Dryland salinity and vector-borne disease emergence in southwestern Australia

Jardine, Andrew, Corkeron, Maree and Weinstein, Philip (2011) Dryland salinity and vector-borne disease emergence in southwestern Australia. Environmental Geochemistry and Health, 33 4: 363-370. doi:10.1007/s10653-011-9387-1


Author Jardine, Andrew
Corkeron, Maree
Weinstein, Philip
Title Dryland salinity and vector-borne disease emergence in southwestern Australia
Journal name Environmental Geochemistry and Health   Check publisher's open access policy
ISSN 0269-4042
1573-2983
Publication date 2011-08-01
Sub-type Article (original research)
DOI 10.1007/s10653-011-9387-1
Open Access Status Not yet assessed
Volume 33
Issue 4
Start page 363
End page 370
Total pages 8
Place of publication Dordrecht, Netherlands
Publisher Springer
Language eng
Abstract Broad-scale clearing of native vegetation for agriculture in southwestern Australia has resulted in severe ecosystem degradation, which has been compounded by the subsequent development of large areas of dryland salinity; decreased transevaporation allows the water table to rise, dissolving ancient aeolian salt deposits and creating saline surface pools. The mosquito-borne disease Ross River virus has been noted as a potential adverse human health outcome in salinity-affected regions because the principal vector, Aedes camptorhynchus, is salt tolerant and thrives preferentially in such systems. To understand the geology and ecology underlying the relationship between land clearing and disease emergence, we examine the relationship between dryland salinity processes that determine the dissolved solids profile of saline pools in affected areas, the mosquito vectors and interactions with the human population within the disease cycle. Aedes camptorhynchus is able to survive in a wide range of salinities in pools created by dryland salinity processes. The link with disease emergence is achieved where population distribution and activity overlaps with the convergence of environmental and ecological conditions that enhance disease transmission.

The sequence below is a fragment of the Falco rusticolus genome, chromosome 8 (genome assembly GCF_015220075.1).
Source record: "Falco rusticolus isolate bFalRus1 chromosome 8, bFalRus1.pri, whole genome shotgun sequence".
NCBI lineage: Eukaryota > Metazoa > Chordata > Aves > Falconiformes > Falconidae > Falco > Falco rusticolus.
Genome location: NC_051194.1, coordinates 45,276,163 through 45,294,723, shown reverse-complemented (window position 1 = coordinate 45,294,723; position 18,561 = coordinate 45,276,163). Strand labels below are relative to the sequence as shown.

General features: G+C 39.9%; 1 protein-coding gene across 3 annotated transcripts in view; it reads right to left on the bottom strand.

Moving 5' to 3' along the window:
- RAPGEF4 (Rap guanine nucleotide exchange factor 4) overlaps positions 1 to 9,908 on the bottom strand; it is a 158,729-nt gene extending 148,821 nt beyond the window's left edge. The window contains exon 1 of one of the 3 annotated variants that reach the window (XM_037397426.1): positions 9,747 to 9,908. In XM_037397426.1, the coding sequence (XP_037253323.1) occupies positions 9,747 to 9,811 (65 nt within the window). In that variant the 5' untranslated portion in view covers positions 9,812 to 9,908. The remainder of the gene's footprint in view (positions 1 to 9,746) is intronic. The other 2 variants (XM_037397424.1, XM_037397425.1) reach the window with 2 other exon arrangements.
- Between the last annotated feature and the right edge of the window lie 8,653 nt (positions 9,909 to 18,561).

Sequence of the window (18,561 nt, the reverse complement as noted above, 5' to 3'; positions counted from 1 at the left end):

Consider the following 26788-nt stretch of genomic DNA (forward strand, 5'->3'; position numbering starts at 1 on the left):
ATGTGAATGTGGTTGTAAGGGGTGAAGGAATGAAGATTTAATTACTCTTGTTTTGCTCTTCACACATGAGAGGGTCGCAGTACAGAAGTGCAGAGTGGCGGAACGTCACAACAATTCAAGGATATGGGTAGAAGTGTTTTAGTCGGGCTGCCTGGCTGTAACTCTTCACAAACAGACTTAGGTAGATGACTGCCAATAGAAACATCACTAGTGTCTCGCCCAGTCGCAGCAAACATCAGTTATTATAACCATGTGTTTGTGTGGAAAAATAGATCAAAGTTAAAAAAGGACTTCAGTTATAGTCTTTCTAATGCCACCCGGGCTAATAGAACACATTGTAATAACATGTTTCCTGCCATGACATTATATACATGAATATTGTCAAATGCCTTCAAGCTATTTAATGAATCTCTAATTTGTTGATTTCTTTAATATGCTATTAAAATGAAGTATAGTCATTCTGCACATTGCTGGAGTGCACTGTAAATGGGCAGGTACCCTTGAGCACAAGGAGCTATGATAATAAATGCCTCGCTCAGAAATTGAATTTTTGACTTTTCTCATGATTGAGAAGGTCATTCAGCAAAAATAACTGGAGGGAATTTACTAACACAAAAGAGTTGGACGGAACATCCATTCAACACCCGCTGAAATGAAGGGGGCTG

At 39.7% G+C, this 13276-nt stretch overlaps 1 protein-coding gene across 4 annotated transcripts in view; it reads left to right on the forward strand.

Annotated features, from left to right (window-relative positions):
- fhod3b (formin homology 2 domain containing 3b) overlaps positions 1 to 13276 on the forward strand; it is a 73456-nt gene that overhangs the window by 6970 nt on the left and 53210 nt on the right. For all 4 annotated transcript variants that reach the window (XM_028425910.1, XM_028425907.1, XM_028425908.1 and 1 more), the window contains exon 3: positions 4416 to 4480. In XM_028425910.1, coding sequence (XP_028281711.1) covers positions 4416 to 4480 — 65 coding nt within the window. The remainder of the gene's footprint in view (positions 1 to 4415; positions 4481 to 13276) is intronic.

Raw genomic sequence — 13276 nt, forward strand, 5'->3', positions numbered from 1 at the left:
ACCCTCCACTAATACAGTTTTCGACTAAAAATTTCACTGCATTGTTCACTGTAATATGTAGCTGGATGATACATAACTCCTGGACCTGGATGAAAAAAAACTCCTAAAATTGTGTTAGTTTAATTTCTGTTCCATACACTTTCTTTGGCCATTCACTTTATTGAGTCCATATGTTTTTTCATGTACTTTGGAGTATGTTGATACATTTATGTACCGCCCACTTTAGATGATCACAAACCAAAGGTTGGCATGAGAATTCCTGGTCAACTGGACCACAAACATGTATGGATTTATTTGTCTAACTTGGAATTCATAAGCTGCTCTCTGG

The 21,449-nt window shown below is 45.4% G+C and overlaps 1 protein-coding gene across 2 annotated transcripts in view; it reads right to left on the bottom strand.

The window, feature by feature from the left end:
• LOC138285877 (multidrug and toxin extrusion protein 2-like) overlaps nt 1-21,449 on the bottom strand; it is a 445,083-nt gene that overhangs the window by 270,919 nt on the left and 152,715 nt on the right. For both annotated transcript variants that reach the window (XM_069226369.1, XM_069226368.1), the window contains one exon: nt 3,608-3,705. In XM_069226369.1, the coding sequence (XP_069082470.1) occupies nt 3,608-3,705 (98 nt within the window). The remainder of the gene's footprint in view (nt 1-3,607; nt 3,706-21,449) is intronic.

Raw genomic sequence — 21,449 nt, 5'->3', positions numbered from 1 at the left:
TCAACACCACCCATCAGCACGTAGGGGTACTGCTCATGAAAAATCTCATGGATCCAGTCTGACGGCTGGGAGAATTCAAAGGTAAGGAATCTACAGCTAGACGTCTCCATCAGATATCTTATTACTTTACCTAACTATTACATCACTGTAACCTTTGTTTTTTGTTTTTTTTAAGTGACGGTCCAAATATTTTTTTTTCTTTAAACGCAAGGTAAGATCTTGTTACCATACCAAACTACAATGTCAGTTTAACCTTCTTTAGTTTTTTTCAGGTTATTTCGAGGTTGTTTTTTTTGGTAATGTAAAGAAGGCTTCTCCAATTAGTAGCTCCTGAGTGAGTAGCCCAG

Formatted abstract
Broad-scale clearing of native vegetation for agriculture in southwestern Australia has resulted in severe ecosystem degradation, which has been compounded by the subsequent development of large areas of dryland salinity; decreased transevaporation allows the water table to rise, dissolving ancient aeolian salt deposits and creating saline surface pools. The mosquito-borne disease Ross River virus has been noted as a potential adverse human health outcome in salinity-affected regions because the principal vector, Aedes camptorhynchus, is salt tolerant and thrives preferentially in such systems. To understand the geology and ecology underlying the relationship between land clearing and disease emergence, we examine the relationship between dryland salinity processes that determine the dissolved solids profile of saline pools in affected areas, the mosquito vectors and interactions with the human population within the disease cycle. Aedes camptorhynchus is able to survive in a wide range of salinities in pools created by dryland salinity processes. The link with disease emergence is achieved where population distribution and activity overlaps with the convergence of environmental and ecological conditions that enhance disease transmission.
Q-Index Code C1
Q-Index Status Confirmed Code
Institutional Status UQ

Document type: Journal Article
Sub-type: Article (original research)
Collections: Official 2012 Collection
School of Public Health Publications
 
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Created: Fri, 14 Oct 2011, 01:11:40 EST by Geraldine Fitzgerald on behalf of School of Public Health